Advance Directiive

Advance Directive

An advance directive is made up of two elements: a durable power of attorney for heath care and a living will. Twenty states wrap these two elements into a single comprehensive form, which is preferable (Last Acts, 2002). However, you should determine which forms can be used in your state and whether witness or notary signatures are required. A third element that may be necessary is called a do not resuscitate (DNR) order. It alerts emergency medical staff that a patient does not wish to be resuscitated. If a senior does not wish to be resuscitated, this fact should be listed on his or her living will. The patient’s physician will need the complete DNR and file it with the senior’s chart. Each of these elements is discussed in more detail below.

Advance Directives May be Oral or Written

The most common and most basic form of an advance directive is the oral communications between a patient and physician or between a patient and family members and friends. Such communications are fundamental to end-of-life planning, because a patient can begin to articulate his or her thoughts about “values, priorities, meaning, and [the] quality of life” (ABA Commission on Law and Aging, 2004). Doctors removed Nancy Cruzan’s feeding tube after two former colleagues testified in court about comments she made about not wanting to be kept alive as a vegetable. However, testimony regarding such discussions cannot always be relied upon, as they may not meet the clear and convincing evidentiary requirements of some state laws. (Clear and convincingis a legal standard of proof that is “less than what is necessary in criminal cases but more than what is normally required in civil proceedings” [Gifis, 1996]). In some states a written, signed, and witnessed document is required. Further, the recent Terri Schiavo case in Florida has raised additional questions about the validity of oral statements, particularly when there is a family dispute.

In 1990, 26-year-old Terri Schiavo suffered a cardiac arrest that starved her brain of oxygen. Like Nancy Cruzan, doctors diagnosed her condition as a persistent vegetative state. Before her illness, she signed no advance directive, so under Florida law her husband became the default surrogateas the next of kin. For eight years, according to her husband, he pursed different experimental and rehabilitative treatments, but Terri Schiavo never improved. In 1998, he petitioned the courts to remove her feeding tube, testifying, along with other relatives, that Terri Schiavo had disclosed as desire to not live in a coma hooked up to life support. Schiavo’s parents objected, countering that they too had a right to act as proxies for their daughter’s health, and sued to continue her artificial nutrition and hydration. For six years, this dispute was tied up in Florida’s legal system and eventually attracted the attention of national new programs. Her parents maintained that Terri Schiavo was not in a vegetative state but was in fact, responsive. When the Court of Appeals ruled in the husband’s favor, the feeding tube was removed for a few days. But in an emotional response, the state legislature passed what politicians and the media dubbed Terri’s Law, requiring the reinsertion of the feeding tube for this patient who had not signed an advance directive.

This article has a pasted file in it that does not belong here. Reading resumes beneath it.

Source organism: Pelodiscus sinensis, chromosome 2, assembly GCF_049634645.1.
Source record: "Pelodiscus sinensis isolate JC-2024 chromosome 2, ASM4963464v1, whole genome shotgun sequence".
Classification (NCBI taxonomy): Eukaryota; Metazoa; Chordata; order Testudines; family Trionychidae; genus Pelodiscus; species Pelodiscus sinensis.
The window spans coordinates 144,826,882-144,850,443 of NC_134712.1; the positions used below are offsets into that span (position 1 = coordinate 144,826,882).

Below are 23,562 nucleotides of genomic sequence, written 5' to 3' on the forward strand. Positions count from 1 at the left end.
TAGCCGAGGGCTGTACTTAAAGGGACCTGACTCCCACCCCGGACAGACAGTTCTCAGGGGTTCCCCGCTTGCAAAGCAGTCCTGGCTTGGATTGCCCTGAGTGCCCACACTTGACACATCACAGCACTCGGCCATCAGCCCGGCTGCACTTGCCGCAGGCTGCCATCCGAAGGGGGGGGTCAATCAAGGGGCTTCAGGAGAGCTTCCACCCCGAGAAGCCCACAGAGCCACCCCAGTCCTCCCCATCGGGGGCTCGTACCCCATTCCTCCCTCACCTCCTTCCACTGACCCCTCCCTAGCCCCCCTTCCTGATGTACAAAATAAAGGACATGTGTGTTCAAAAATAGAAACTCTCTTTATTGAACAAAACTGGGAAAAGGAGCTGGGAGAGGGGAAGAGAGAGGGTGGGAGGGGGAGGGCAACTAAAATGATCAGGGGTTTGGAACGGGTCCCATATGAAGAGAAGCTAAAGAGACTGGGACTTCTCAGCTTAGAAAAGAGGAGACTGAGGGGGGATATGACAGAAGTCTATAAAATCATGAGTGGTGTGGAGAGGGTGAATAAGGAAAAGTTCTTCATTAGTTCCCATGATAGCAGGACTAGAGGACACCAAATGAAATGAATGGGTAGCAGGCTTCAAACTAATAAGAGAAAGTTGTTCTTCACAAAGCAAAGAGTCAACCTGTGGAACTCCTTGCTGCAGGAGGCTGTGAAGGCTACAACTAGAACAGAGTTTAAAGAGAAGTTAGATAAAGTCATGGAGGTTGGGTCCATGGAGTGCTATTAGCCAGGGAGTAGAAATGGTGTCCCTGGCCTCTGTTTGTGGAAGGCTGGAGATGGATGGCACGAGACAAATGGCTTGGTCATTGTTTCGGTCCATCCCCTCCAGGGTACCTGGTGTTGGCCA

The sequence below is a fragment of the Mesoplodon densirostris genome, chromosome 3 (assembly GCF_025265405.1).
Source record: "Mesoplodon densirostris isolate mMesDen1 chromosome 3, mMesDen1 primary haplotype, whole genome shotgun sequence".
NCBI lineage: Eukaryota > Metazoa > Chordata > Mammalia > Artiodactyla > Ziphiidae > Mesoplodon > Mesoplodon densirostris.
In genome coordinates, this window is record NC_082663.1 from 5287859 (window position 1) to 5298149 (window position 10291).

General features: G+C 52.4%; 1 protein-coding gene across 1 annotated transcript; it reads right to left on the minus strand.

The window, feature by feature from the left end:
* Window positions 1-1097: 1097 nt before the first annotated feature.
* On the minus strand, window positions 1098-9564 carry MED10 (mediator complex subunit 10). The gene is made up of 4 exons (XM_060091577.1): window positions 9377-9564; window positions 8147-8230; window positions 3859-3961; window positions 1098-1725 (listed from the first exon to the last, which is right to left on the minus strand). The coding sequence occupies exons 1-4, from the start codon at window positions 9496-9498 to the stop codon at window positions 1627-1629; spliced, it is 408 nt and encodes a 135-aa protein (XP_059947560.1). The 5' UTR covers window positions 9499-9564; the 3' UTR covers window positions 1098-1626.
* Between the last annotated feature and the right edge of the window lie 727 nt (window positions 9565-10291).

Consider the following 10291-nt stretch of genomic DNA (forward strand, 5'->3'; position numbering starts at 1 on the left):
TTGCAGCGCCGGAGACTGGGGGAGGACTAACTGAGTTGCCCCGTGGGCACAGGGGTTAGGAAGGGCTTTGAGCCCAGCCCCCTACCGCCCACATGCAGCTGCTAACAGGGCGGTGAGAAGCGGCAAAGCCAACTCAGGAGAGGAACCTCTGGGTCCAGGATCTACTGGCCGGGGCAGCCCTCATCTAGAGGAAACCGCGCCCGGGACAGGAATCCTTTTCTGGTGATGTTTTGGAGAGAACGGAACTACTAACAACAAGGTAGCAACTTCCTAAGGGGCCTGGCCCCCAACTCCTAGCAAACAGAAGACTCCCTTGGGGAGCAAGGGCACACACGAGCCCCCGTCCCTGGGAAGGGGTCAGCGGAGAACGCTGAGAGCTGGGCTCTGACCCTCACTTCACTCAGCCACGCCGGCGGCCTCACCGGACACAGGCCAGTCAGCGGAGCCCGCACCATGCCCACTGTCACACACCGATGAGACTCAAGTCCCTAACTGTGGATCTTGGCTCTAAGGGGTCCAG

Once the legislature approved the law, Florida’s governor, Jeb Bush, ordered her feeding tube to be reinserted. However, the Florida Supreme Court later ruled that law was unconstitutional interference in the judicial system. Schiavo’s feeding tube was removed a third and final time and she died 13 days later on March 31, 2005. The pathologic findings of the autopsy report were all consistent with someone in a permanent vegetative state. The possible long-term implications of the Schiavo case are that testimony regarding a patient’s wishes may no longer be considered valid. A signed document may be required.

Durable Power of Attorney for Health Care

A power of attorney is a legal document naming an agent, called a proxy or surrogate, to be a substitute decision-maker when a patient is incompetent. To be valid, the proxy or surrogate must meet the state’s legal requirements, such as being 18 years of age. Also, the form may need to be witnessed and possibly notarized. The required number and type of signatures vary from state to state. A proxy can be a spouse, adult child, friend, or relative but should live nearby. Most important, this person should know the patient’s values and religious beliefs, wishes, and preferences regarding medical treatments, organ donation, nursing home placement, etc., and be willing to speak on behalf of the patient. The proxy must also separate his or her personal views from those of the patient. The power of attorney is revoked, however, the patient must notify not only the agent, but also the physicians, family members, and other persons who may be involved in providing care.